Autumn Statement 2022 | Detailed analysis

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The chancellor of the exchequer, Jeremy Hunt, has now given his first Autumn Statement, which was, as expected, a full budget in all but name. Against the backdrop of a £55bn hole in public finances and a challenging economic situation, the statement delivered both record-breaking tax rises and a new era of austerity. The government priorities are stability, growth and protecting public services. Rather than raising tax rates, the chancellor has relied on tax rises via a freezing of rates and allowances, as well as measures which are intended to fall on ‘those with the broadest shoulders’, although the nature of threshold freezes means most people will end up being affected in some way. The freezing of personal tax rates and thresholds alone is expected to raise £26bn a year by the 2027/28 tax year.

The government is seeking to protect the most vulnerable in society and the chancellor’s statement announced investment into education and healthcare, both areas that have suffered during the pandemic. The other spending measures are designed to promote growth and investment in the UK – a return to Rishi Sunak’s agenda of ‘people, capital and ideas’. Ultimately though, this was a matinee show that few will want to see again, and many will be hoping this provides the tonic to markets that the chancellor is hoping for, and that more positive economic times lie ahead in the Budget next spring.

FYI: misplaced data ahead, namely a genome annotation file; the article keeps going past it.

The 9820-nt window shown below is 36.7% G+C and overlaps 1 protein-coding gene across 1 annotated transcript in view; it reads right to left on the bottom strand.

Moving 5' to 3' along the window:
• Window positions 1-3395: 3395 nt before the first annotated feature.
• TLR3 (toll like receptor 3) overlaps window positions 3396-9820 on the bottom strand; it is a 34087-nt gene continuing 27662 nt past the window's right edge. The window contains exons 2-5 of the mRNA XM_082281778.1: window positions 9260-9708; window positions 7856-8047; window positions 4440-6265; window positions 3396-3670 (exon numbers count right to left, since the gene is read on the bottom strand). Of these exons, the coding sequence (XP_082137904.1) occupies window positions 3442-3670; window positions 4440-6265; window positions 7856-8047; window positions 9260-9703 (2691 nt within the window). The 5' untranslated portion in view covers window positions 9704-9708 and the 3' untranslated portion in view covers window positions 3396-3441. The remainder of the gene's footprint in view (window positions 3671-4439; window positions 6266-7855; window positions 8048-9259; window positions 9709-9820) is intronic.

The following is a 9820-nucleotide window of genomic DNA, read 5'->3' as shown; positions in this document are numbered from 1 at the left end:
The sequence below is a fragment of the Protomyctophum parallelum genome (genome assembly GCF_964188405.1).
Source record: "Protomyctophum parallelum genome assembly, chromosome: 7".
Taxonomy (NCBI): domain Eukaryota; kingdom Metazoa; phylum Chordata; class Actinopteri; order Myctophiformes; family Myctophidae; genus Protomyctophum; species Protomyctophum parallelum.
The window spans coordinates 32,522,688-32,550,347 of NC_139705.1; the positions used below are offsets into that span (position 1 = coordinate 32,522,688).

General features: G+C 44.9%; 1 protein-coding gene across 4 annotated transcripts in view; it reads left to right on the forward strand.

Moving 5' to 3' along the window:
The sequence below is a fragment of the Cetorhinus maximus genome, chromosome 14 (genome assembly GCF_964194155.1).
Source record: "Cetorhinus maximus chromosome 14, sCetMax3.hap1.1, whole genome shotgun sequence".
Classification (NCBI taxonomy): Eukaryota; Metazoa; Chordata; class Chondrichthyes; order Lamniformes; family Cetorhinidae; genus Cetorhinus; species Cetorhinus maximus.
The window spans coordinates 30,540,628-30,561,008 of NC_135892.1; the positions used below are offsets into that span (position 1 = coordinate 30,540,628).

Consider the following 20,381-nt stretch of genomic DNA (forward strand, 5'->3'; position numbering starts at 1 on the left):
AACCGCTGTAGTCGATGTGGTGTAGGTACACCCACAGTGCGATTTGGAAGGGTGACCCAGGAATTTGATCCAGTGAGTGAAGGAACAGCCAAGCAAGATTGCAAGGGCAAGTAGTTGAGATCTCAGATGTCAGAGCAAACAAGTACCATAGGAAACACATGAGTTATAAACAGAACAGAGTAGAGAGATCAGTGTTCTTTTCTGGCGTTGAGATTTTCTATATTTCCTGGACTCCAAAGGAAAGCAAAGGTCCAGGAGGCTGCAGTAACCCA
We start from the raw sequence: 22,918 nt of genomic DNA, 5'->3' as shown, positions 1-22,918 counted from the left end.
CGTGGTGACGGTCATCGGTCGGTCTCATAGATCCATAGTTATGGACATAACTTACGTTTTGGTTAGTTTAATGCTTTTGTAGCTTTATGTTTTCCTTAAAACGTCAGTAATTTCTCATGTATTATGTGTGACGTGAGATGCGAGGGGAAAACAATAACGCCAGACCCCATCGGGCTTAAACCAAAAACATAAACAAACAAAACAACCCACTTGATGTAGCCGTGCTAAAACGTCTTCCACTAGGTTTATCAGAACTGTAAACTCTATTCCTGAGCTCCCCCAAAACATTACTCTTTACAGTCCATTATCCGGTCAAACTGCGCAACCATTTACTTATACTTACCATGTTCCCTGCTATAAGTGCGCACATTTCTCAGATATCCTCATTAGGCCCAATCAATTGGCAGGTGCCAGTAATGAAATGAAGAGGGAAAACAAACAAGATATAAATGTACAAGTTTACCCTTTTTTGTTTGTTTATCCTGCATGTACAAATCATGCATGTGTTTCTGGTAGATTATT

Personal tax

18 November 2022

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Business tax

18 November 2022

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VAT and indirect tax

18 November 2022

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Employment tax

18 November 2022

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The economist view

18 November 2022

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Gary Heynes Gary Heynes

Partner, Head of Private Client

James Morris James Morris

Partner, Head of Corporate Tax

Susan Ball Susan Ball

Partner

Ian Carpenter Ian Carpenter

Partner, Head of Indirect Tax